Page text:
It’s possible that Williams’s assignment on this gap run was always Harrison ‒ and never Shazier, who RG Shaq Mason (#69) traps on the backside pull ‒ but the late movement by the defender nonetheless changed the type of block the tight end needed to make on the play.
Williams played a season-high 31 offensive snaps (39%) in Week 3 against the Jacksonville Jaguars where he continued to show progress as an inline blocker in the running game. Here, the tight end worked in tandem with Vollmer on a successful combo block, allowing running back LeGarrette Blount (#29) to turn the corner for a gain:
As the playside tight end on this fullback led running play, Williams takes a lateral step outside while delivering a punch to defensive end Chris Clemons (#91) right off the snap, essentially passing off the defender to Vollmer for the reach block. With Clemons accounted for, Williams quickly peels off into the second level to meet linebacker Telvin Smith (#50). The tight end pins the defender inside and eventually rag dolls him to the ground. Blount picks up 9 yards on the play.
This is a good example of how Williams can use his size in concert with sound technique and footwork to box out defenders on runs to the perimeter.
Pass Protection In Progress
Through his first three games, Williams has been mostly used as an inline blocker on running plays (36 snaps). In his 18 total pass protection opportunities, the tight end has stood his ground fairly well, allowing one pressure/hurry on a play that ended with a Jacksonville sack, albeit mostly due to good coverage:
Williams does a solid job on his lead step to simulate a run block on the hard-selling play-fake. Jared Odrick appears to read run initially as he takes a short hop forward and locks onto Williams. The tight end grapples with the defender, doing his best to keep Odrick centered to his body on the bull rush. Williams ultimately struggles to fully anchor against the pass rusher, who walks the blocker toward the back of quarterback Tom Brady. With the QB unable to unload the ball after nearly five seconds, the Jaguars defensive front swoops in from all directions for the sack.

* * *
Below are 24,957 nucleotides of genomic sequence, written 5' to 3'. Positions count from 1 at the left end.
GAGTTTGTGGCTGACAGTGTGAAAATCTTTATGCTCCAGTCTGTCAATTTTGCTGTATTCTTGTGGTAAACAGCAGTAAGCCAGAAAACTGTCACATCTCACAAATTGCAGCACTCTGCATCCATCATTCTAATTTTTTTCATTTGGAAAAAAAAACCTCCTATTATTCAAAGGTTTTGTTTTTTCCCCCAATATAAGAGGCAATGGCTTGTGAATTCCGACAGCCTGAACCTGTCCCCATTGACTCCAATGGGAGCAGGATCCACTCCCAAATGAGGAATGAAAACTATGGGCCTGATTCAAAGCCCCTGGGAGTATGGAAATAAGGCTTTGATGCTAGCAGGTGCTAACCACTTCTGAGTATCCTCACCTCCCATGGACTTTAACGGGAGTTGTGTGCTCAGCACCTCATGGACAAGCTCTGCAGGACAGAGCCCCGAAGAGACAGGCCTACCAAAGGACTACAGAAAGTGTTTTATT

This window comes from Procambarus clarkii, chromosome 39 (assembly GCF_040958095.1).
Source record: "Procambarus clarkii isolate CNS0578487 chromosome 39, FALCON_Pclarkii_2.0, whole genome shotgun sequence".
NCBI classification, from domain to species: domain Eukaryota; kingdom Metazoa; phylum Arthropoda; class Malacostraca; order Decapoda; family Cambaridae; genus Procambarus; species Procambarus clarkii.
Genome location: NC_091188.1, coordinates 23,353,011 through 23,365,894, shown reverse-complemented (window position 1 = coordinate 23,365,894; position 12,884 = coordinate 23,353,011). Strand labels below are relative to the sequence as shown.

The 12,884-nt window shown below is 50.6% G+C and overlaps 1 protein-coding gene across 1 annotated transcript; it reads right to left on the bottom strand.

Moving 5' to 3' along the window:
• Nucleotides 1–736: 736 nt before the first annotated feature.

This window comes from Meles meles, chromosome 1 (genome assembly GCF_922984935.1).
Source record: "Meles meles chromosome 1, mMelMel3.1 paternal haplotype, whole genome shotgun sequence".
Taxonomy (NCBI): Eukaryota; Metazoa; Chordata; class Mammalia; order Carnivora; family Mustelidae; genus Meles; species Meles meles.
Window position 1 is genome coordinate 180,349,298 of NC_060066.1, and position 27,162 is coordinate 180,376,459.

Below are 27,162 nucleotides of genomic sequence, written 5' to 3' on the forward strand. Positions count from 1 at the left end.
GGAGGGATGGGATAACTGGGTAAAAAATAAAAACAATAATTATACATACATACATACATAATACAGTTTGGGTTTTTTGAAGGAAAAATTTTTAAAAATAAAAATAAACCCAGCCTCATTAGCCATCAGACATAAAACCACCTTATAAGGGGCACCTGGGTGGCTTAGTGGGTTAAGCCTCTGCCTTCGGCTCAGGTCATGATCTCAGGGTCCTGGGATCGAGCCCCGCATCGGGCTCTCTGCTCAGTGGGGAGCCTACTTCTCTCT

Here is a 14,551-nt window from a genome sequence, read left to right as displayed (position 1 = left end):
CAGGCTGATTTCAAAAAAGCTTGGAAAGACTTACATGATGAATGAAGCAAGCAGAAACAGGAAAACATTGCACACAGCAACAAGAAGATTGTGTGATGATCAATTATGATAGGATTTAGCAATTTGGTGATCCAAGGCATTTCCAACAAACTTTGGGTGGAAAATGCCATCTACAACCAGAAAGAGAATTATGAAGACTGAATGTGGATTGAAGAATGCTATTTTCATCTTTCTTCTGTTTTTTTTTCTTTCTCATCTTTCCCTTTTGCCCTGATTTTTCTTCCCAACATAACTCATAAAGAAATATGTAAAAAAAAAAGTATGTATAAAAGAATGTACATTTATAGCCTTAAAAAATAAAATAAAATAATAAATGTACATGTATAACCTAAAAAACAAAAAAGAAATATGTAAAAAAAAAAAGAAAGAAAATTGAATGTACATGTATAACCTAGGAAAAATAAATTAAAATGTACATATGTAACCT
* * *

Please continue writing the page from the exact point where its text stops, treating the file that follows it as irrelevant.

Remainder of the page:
Keeping Them Honest
In a pass-heavy attack against the Buffalo Bills in Week 2, the Patriots utilized Williams more in the passing game (7 snaps in route) than as a run blocker (3 snaps). On this play, the tight end secured his first and only catch thus far on the young season:
Starting off as an inline blocker covered up by the defensive end, Williams receives a free release off the line of scrimmage and runs a shallow drag route. The Bills blitz, sending six on the rush including middle linebacker Preston Brown (#52) ‒ the lone underneath defender over the short-middle. Brady quickly finds his big tight end on the short throw. Williams snatches the ball and rumbles for 15 yards. Overall, Williams has had just nine snaps in route with his only target coming on the above play.
Generally receiving little to no attention throughout the course of a game ‒ at least until missing an assignment ‒ pure blocking tight ends can still be an important game plan element. In New England, one team’s failed right tackle is now their rock ‘em, sock ‘em blocking tight end. Built in the mold of former New York Jets TE Kyle Brady ‒ another tackle in tight end’s clothing who played for the Patriots in 2007 ‒ Williams is a hybrid of a hybrid, with the look of an athletic offensive tackle and the hands of a capable receiving threat. Whether it’s through a smash-mouth running style or a little trickeration, tight ends in the mold of Williams may not elicit much excitement but they still can help offenses earn those precious few extra inches that can make a difference.
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Brian Filipiak knows about proper blocking technique, the basics of run defense, how to defeat an overload, and the point-of-attack.
All video and images courtesy NFL Game Pass.